Before the pandemic, my family used to run around like chickens with our heads cut off. Between our daughter’s competitive soccer five days a week and routinely eating on the go most of those same nights, there wasn’t a lot of home cooking going on.
Then COVID-19 hit, and life as we knew it came to a grinding halt. Our fast-paced world wound down to a glacial pace, and suddenly we had an abundance of time: time to reflect, time to cook, time for those once-elusive family dinners. All this free time crystallized our thinking—did we need to race all over hell and creation for a kid to play soccer for fun? Does anyone need that many shoes in their closet? Do I need an extra glass of wine each night?
Turns out I did need that extra glass of wine, but our daughter didn’t need the stress fractures that came with her unyielding soccer schedule. (And those extra shoes? I worry my COVID slippers might now actually be fused to my feet.)
As we settled into a new routine of dinnertime en famille, I couldn’t help notice the state of our long-neglected plates. Our Royal Doulton Albion by Terence Conran dinnerware, once sleek and modern, was now largely chipped, cracked, and cross-hatched with such severe knife markings that even Hannibal Lecter would likely blush. It was time for a refresh, preferably featuring equally simple yet elevated dishes to enjoy our now sacred family and food time.
But where to start? When so many stores are still closed or facing limited hours, it’s hard to get out to take a look (I’m a tactile person!). And our Conran set proves that despite investing in good quality, you can’t necessarily prevent scratches, so be mindful of doing your research. Here are three new dinnerware options that caught my eye:
When Vancouverite Joe Parenteau was helping his mom with her kitchen reno, he couldn’t find suitable dishes that didn’t break the bank. And so Fable was born in March 2019 after he teamed up with colleagues Tina Luu and Max Tims, both foodies and facing the same frustration. The trio designs their organically shaped line of timeless, modern ceramic dinnerware here in Vancouver and then has them produced in Portugal for a thoroughly artisan-crafted line at an accessible price point.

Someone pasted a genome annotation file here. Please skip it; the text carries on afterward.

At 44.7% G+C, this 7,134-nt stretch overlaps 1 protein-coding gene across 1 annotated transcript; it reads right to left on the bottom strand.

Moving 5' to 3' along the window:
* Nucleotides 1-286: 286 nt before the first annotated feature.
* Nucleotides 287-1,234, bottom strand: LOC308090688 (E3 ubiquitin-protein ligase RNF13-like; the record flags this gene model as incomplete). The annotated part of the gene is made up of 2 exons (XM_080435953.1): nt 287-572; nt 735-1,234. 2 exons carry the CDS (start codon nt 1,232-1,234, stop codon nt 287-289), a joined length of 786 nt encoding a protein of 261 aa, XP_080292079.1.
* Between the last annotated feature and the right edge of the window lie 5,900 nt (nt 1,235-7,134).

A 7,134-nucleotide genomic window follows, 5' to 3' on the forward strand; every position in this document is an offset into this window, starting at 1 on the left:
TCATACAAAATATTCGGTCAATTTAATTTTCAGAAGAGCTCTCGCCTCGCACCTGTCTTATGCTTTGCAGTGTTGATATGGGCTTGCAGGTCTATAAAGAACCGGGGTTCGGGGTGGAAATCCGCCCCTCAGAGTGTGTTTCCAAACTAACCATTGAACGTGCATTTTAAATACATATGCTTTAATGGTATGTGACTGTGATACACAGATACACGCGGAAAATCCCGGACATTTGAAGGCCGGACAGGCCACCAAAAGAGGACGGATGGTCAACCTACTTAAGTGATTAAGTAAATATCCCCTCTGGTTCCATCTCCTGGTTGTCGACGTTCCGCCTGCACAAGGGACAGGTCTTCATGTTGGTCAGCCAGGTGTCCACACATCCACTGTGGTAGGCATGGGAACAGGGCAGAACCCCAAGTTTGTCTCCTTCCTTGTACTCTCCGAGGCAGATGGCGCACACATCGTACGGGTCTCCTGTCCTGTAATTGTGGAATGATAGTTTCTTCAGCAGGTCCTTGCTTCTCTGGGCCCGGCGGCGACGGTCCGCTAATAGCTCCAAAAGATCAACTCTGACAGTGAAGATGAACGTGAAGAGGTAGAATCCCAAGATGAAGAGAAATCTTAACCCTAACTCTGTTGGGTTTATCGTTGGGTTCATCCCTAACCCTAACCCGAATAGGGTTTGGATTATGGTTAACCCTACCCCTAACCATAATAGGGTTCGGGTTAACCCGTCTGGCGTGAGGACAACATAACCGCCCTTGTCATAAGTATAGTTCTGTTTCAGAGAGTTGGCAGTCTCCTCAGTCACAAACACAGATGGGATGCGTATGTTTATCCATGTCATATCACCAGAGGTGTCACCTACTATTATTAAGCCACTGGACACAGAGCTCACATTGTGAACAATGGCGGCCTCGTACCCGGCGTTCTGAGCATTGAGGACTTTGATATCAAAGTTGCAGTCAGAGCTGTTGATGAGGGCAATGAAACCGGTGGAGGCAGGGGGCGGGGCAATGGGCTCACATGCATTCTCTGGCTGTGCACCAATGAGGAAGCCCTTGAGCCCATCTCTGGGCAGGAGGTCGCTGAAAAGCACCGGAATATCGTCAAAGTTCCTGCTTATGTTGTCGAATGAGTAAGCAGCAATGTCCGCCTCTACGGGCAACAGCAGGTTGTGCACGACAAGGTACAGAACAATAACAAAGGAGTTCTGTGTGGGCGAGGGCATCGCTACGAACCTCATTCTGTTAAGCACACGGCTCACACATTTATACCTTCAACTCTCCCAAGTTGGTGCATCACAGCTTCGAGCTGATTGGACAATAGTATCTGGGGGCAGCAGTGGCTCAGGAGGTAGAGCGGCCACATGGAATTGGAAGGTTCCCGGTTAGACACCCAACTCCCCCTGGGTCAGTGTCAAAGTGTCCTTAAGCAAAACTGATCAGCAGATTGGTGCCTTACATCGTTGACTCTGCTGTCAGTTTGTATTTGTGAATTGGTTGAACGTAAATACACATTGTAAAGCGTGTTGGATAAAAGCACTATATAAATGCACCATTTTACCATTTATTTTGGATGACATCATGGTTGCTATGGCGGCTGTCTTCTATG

With everyone home since March, sales of Fable’s direct-to-consumer plates and bowls have spiked. Whether because of its ethical business practices (transparent pricing, sustainable practices, small-batch production) or because each piece is timeless without unnecessary markups, it all works when showcasing food and sharing moments across the dinner table.
Fable’s dinnerware is available online only at Fablehome.co.
If you thought Indigo’s new exclusive dinnerware line evoked a Kinfolk-magazine-like vibe, you wouldn’t be wrong. That iconic mag, the definitive guide to slow living for millennials, sent its founder to Canada’s bookstore behemoth to now serve as its chief creative officer. In Nathan Williams’ new post, he’s helped launch a line of homeware, Oui, inspired by the natural world and contemporary art, all thoughtfully designed with affordability in mind.
Launched in August, Oui aims to instill optimism and purposeful living with dinnerware pieces meant to be mixed and matched with ease and flair. Their natural earth tones in burnt orange, light blue, and creamy white channel a distinctly bohemian ’70s vibe—without any macramé in sight.
It’s a live-and-let-live, “I could have thrown this on my pottery wheel in the basement” groove that I’m digging.
Oui is available in store and online at Indigo.
At the intersection of high fashion and homeware sits Dé tableware by Ann Demeulemeester for Serax. For those not familiar with one of the most important names in fashion, Demeulemeester’s sartorial work from Belgium offers edgy, minimalistic deconstructed designs that don’t hew to tradition or trend.
With the iconic designer’s turn at a dinnerware line, she offers up the play of chiaroscuro, or light and shadow, that’s so characteristic of her clothing style. On each unique piece, there’s an almost shadow painting effect where the edges feature dégradé, or are hand-painted in several layers to create a meticulous interplay of lines. The arrangement of all the different plates can be tailored according to the guest, the atmosphere, and the dish.
Dé tableware is available in store and online at Vancouver’s Bacci Home.
Read about more beautiful things for the Home.